you ever eat. it is a wonderful way to make a living. >> we are successful as restauranteurs and chefs if we make you happy. we can say we cook and we make delicious food, we do all these things but if people leave happy we are successful. it is really it. >> they also look at it in value. one of the things -- there is value at the $100 entree and there is value at the two-dollar entree. they look out at the end of the month and they say and that is how they decide. whatever that experience was. people make us heroes and all the stuff but it is about making a delicious dinner. >> you have some exquisite restaurants in new york that are difficult to get into and that are very high-end but you also try to make yourself access both to the average american. how do you balance that? >> accessibility is all of our goals. we are not talking from some peak.
the reason that we are successful is we look straight across at every person who wants to know how to grill, they want to talk about competition and all the great things everyone does but we share across the table. that is why the four of us are successful. >> have you -- as you are trying to get more accessible, there is a risk of compromising quality and the credibility of your restaurant? >> we were talking about that this morning. it is one of those things, it is a very good question. we are -- we have grown up in a time where food has become very important. we have caught up to the rest of
the world. we all got, the three of us, sorry to exclude you for one second, rachel, we get it in the higher-end marketplace where our restaurants are $75 a person and up. you had to think about going there and spending your money. as time has gone on and people like rachel have come along and brought the rest of the world into good food, at home and also at the right price point, we also look at that and say, how can we be in that business as well? that is the way we live our life most of our days. we do not eat in four-star restaurants every night. >> we have suffered from a poor economy. anyone who wanted to keep making money start off and affordable ways. that is one of the few silver linings that came out of a prolonged period of economic depression is more good food and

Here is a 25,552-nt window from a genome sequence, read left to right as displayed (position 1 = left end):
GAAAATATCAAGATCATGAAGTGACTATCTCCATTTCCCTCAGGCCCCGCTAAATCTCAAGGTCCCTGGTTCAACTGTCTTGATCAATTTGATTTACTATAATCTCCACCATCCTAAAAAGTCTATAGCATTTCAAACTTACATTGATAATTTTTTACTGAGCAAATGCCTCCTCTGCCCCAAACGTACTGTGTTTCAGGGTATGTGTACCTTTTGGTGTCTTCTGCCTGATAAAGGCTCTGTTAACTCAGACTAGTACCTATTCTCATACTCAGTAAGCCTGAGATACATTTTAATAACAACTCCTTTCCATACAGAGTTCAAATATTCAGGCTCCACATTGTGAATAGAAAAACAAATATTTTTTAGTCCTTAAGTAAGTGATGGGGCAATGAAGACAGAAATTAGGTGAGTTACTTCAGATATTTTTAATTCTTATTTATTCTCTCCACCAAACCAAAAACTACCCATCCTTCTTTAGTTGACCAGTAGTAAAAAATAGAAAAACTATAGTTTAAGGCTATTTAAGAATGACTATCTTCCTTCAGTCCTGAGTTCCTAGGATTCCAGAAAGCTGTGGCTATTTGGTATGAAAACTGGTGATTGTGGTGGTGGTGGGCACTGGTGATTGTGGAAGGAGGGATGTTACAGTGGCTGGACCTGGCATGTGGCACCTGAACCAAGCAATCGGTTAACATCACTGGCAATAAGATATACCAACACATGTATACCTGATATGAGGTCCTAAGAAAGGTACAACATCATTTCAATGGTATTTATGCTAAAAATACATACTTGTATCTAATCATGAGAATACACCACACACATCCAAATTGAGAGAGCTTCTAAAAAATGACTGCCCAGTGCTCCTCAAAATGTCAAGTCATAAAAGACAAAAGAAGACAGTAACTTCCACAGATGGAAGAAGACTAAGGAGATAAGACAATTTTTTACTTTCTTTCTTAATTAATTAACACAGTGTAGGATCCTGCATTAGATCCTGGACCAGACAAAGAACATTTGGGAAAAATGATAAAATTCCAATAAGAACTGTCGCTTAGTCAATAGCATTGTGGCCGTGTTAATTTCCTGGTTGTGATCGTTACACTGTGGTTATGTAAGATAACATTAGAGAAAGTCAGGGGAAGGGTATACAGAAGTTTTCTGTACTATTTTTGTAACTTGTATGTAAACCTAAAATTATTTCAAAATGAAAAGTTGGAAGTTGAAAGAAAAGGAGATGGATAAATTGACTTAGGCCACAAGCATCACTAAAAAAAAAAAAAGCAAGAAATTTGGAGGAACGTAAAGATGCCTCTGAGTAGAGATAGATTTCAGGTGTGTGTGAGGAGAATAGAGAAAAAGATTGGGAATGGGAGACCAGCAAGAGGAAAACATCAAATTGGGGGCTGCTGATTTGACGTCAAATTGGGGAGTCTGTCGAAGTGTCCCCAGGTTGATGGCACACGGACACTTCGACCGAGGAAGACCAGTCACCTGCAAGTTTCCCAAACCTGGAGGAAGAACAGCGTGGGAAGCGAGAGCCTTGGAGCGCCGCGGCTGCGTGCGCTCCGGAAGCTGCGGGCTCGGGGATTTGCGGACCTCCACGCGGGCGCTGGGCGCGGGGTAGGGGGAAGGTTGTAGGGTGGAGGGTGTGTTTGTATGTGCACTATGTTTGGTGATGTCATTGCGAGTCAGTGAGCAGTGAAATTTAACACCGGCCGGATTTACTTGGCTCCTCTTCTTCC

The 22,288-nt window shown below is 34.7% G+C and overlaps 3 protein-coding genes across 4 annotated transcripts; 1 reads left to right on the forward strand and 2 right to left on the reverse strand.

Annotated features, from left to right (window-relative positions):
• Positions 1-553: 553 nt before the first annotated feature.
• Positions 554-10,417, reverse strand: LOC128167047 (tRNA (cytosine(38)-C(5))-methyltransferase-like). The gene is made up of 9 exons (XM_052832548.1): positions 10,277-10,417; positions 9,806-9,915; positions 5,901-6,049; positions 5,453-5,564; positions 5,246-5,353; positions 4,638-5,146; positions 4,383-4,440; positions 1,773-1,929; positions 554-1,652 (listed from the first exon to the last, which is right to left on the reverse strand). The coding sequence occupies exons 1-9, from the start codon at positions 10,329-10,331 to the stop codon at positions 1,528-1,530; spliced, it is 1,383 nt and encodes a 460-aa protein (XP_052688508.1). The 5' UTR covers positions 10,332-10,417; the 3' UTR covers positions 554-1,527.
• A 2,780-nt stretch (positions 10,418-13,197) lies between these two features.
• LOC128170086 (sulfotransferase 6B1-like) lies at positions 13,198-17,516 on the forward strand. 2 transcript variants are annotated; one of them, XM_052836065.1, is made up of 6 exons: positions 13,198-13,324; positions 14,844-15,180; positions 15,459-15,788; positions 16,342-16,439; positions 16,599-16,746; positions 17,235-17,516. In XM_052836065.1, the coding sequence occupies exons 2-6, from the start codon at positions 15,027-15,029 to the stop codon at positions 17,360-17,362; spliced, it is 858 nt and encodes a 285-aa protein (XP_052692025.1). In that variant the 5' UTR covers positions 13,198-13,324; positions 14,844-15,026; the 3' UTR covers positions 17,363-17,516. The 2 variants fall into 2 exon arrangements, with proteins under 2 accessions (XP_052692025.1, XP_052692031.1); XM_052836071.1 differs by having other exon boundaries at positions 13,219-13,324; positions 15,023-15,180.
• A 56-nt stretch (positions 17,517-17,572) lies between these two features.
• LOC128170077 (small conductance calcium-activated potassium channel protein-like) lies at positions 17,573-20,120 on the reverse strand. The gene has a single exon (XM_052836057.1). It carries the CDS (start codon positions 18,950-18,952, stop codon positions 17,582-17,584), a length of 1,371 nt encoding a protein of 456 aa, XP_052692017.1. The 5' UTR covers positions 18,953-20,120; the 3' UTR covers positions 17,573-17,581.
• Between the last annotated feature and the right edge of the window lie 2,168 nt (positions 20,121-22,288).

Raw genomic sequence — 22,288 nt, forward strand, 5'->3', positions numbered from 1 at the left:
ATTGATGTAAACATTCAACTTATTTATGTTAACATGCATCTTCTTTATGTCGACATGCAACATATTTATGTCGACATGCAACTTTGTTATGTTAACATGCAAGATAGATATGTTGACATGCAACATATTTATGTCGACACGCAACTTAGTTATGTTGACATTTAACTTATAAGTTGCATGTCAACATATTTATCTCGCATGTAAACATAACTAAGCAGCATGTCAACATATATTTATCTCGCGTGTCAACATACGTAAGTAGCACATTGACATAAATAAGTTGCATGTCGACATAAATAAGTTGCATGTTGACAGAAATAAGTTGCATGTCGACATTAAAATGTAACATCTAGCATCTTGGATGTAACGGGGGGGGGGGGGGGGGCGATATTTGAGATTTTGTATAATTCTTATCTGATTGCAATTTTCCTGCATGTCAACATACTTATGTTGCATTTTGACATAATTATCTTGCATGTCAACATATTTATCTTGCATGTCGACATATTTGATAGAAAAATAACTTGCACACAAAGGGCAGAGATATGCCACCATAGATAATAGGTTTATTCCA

offering special offers to get people into those pricey restaurants. we have a big invitational food and wine fest every year called the burger bash. all of the world's greatest chefs put their talents into a pretty serious throw down competition. i do not think those things are mutually exclusive. you can be a fantastic chef and still enjoy every type of food including a hamburger. >> i have turned down a lot of things. >> you got criticized for that. >> you're not worried about a skeleton or two in the closet? ♪